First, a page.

a. Pick, in your mind, one day/week you will spend with kids after school for minor disciplinary measures for the cases you cannot hold them immediately.
b. When students begin to act up in class, give them a warning, non-verbally if possible.
c. If students continue, give that student “time”. If it’s just before a break or lunch, give that time at the end of class (you can talk to them while they erase your boards, vacuum rugs, take paper out of desks). If it’s not before a break, give them “15 minutes” time on your designated day.
d. Write down the students name and a brief note to yourself why that student is doing time (talking, chewing gum, etc.)
e. Follow-up! Nothing destroys the credibility of a teacher faster than assigning time after school and having the student miss it with no consequences. Word spreads among the students quickly. If a kid misses time, talk to the kid the next day, doubling the time. If the student misses time again, call their parents, and add on to the doubled time. How consistently you do these things will determine the effectiveness of your discipline.
11) Know the procedures for the “big stuff”. Fortunately, 99% of the discipline issues we have in Catholic schools aren’t about the “big” stuff. They’re about being late for class, uniform issues, talking too much in class. Some behavior, however, warrants an immediate referral to the administration:
a. For cursing at a teacher or another student or other crude, overtly rude behavior
b. For refusing to be quiet such that the class is being repeatedly disrupted. This assumes the teacher has already (that day, not some day in the past) given the child a non-verbal or verbal warning and given that student time, but the talking continues. An office referral should never be the first recourse unless these steps are followed.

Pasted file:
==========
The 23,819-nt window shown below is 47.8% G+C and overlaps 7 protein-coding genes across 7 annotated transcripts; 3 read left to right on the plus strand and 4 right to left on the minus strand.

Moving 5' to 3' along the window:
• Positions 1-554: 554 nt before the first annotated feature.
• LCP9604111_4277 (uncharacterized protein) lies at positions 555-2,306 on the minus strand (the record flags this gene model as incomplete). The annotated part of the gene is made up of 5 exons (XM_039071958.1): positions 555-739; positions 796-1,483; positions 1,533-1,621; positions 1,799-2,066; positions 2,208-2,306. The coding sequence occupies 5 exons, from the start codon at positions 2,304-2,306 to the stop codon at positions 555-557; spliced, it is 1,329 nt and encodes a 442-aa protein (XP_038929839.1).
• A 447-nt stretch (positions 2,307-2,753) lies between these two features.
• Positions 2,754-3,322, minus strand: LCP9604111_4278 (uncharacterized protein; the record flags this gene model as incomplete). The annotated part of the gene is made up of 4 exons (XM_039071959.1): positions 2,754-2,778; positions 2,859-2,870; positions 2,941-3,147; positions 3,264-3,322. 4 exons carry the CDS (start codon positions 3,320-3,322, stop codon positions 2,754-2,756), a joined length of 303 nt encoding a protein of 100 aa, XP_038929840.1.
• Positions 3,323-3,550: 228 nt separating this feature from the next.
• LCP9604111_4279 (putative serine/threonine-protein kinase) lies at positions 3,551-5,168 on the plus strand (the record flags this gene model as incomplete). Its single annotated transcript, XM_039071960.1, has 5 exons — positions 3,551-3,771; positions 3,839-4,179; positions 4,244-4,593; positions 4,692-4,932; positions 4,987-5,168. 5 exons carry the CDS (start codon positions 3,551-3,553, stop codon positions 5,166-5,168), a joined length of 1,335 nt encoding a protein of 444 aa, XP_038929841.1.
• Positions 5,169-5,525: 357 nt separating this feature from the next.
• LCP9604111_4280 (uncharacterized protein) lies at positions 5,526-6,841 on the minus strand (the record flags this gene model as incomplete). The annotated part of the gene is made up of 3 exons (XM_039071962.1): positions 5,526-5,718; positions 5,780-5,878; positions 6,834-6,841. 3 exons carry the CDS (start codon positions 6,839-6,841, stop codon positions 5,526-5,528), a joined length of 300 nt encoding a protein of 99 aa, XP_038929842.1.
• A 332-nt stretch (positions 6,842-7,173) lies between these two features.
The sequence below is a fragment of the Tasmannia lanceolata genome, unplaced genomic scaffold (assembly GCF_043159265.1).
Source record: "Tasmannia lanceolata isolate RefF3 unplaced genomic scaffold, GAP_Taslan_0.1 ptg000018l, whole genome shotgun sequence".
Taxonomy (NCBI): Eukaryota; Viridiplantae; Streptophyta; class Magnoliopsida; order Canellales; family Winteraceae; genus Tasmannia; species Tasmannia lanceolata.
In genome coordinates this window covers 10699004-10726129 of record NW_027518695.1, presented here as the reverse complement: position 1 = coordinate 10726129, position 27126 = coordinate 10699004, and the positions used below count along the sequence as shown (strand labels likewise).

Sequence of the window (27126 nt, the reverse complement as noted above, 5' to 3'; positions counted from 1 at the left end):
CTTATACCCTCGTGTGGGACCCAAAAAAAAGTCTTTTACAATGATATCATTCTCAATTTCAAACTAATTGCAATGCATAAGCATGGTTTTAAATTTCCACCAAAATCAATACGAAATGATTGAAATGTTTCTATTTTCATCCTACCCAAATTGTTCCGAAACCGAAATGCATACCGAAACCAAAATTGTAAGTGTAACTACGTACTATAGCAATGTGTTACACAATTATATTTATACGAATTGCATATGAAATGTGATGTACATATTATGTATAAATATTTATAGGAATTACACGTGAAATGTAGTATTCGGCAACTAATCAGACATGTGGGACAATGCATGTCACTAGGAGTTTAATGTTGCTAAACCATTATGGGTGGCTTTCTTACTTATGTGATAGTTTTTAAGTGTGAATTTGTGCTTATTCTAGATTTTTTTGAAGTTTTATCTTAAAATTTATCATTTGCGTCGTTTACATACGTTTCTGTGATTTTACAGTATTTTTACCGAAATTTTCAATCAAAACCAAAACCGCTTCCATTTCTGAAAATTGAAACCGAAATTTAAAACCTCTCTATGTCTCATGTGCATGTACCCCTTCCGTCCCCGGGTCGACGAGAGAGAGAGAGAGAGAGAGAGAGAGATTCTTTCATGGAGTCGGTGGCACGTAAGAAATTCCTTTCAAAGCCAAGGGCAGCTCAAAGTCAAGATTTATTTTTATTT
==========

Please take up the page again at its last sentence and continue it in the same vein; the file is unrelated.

c. In the case of a fight, send a student to get the principal or another nearby adult to assist. Don’t leave the fight yourself, and do what you can to break it up. An adult witness is going to be important in the resolution of the matter when the principal investigates. Again, fights in our school are rare.
12) Remember that disciplining students is part of our ministry as Catholic school teachers. Don’t allow yourself an attitude that brands kids as “horrible” or “evil” or “terrible”. Some kids need more of our attention than others, but those are precisely the kids who one day will be the most grateful for the education they received. This retelling of a familiar parable brings the point home:
“And so it happened that a young man asked Jesus, “Good Lord, what must I do to become a more professional Catholic teacher?
Jesus said, “Why do you call me good? You know the guidelines: Vary your classes, give frequent assessments, turn student’s work back on time.”
The young man beamed: “I have done these things since I was hired”.
Jesus, eying him, said: “There is one thing further you must do. Take the child who is most troublesome to you, and treat him like your only son.
At this the young man walked away sad, for he was a busy man.